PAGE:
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October 30, 2009

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Homegrown e-brain among speediest computers

CHINA'S National University of Defense Technology yesterday unveiled the country's fastest supercomputer - and one of the world's most powerful electronic brains.

The supercomputer, called Tianhe is theoretically able to complete more than 1 quadrillion calculations per second (one petaflop) at peak speed.

A task that would take Tianhe a day to finish might take a typical personal computer 160 years to complete.

NUDT President Zhang Yulin said the 155-ton system, comprising 103 refrigerator-like cabinets lined up in an area measuring 1,000 square meters, is expected to process seismic data for oil exploration, conduct biomedical calculations and help design aerospace vehicles.

The 600 million yuan (US$88 million) cost of Tianhe was financed by the national high-technology research and development organization and the Binhai New Area, a major economic development zone in the northern port city of Tianjin.

Zhang said Tianhe's technical data have been submitted to the world's top-500 computing list. The next list will be released in November.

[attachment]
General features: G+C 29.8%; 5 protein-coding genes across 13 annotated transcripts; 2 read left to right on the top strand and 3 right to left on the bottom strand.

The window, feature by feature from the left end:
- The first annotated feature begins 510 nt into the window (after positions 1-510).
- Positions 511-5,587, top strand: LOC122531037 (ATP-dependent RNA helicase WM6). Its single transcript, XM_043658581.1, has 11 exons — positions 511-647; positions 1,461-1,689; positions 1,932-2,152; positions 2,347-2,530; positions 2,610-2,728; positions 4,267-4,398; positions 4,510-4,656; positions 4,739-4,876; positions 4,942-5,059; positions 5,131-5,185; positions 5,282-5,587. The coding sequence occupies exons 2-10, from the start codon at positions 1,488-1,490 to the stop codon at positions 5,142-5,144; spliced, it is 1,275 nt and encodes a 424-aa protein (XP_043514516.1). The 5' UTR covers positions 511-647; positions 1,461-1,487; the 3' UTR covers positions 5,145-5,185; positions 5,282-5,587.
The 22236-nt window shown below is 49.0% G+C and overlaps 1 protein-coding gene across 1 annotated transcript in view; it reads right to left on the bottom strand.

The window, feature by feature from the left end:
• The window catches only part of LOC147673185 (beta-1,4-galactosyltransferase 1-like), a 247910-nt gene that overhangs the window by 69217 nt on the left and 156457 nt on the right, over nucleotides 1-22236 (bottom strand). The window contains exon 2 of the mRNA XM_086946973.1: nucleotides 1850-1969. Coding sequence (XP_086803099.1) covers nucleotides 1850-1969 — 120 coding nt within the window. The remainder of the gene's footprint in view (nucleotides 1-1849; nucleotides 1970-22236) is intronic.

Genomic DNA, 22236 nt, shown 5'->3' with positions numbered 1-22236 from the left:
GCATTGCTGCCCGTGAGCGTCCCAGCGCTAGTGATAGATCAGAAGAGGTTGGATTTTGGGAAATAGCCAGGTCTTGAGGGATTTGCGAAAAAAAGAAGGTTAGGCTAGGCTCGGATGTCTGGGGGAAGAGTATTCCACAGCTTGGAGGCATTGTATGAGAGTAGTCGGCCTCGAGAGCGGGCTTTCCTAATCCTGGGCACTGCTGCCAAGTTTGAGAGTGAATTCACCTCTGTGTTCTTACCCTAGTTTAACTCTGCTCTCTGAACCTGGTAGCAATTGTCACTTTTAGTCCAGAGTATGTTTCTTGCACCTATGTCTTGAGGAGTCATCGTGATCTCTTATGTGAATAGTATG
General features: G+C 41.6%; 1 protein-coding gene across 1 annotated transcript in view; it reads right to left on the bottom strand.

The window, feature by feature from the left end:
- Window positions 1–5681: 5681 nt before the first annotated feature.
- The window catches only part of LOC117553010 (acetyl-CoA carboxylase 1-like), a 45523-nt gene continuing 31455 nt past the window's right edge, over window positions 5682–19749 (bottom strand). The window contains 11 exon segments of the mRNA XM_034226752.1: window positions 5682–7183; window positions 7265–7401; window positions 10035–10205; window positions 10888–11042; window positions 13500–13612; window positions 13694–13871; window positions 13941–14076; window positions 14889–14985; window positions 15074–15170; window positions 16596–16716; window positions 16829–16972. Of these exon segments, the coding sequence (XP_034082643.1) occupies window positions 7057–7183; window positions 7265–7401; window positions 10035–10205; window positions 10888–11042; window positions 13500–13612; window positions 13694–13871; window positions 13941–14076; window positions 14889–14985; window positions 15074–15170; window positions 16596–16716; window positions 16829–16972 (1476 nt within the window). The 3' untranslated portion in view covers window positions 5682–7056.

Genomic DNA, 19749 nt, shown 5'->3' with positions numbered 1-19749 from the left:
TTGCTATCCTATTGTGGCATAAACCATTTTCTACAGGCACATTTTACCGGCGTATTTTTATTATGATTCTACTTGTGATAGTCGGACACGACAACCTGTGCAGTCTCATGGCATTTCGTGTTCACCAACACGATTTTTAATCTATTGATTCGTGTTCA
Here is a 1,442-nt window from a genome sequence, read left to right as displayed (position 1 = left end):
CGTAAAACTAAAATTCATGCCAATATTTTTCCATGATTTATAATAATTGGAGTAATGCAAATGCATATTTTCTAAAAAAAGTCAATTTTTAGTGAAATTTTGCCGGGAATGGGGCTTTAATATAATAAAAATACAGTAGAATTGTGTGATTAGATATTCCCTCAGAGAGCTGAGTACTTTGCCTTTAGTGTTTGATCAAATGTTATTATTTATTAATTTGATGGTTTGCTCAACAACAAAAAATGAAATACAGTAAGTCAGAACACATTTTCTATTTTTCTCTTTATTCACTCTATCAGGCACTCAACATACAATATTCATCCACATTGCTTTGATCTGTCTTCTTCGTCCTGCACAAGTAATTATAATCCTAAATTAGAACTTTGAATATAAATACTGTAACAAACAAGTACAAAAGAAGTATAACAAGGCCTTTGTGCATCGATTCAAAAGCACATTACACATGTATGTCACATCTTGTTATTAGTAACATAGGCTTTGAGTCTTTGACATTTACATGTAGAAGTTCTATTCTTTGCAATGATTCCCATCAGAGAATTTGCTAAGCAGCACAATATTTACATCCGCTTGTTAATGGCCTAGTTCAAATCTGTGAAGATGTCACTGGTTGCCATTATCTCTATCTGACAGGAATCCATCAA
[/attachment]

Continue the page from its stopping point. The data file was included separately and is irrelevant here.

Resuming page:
Tianhe would have taken fourth place on the most recent ranking in June if it had been running at that time. Tianhe beat Shanghai's Magic Cube to take the top spot in China. The new machine is five times faster than the one in Shanghai, which ranked No. 10 among the world's fastest computers in June.

"I was shocked at the breakthrough, which was beyond expectations," said Zhang Yunquan, a researcher at the Chinese Academy of Sciences' Institute of Software and an organizer of the China Top 100 list, which was released at a conference on high-performance computers yesterday.

"I previously forecast China's first petaflop computer no earlier than the end of 2010," Zhang said.

The giant device, a product of 200 computer scientists and two years of work, is housed on the NUDT campus in Changsha, Hunan Province, and will be moved to the National Supercomputing Center in Tianjin at the end of 2009.

Equipped with 6,144 Intel central processing units and 5,120 AMD graphic processing units, Tianhe is able to store all 27 million books in the National Library of China four times over, said Zhou Xingming, a CAS academician and a NUDT professor.

"As far as I know, the combination of CPUs and GPU is something new in making a petaflop computer," Zhou said. "A GPU plays a role as an accelerator to make the computer run faster and also reduces its power consumption and cost," Zhou explained.

"After it is installed in Tianjin, we plan to add hundreds or thousands of China-made CPUs to the machine and improve its performance," he said.


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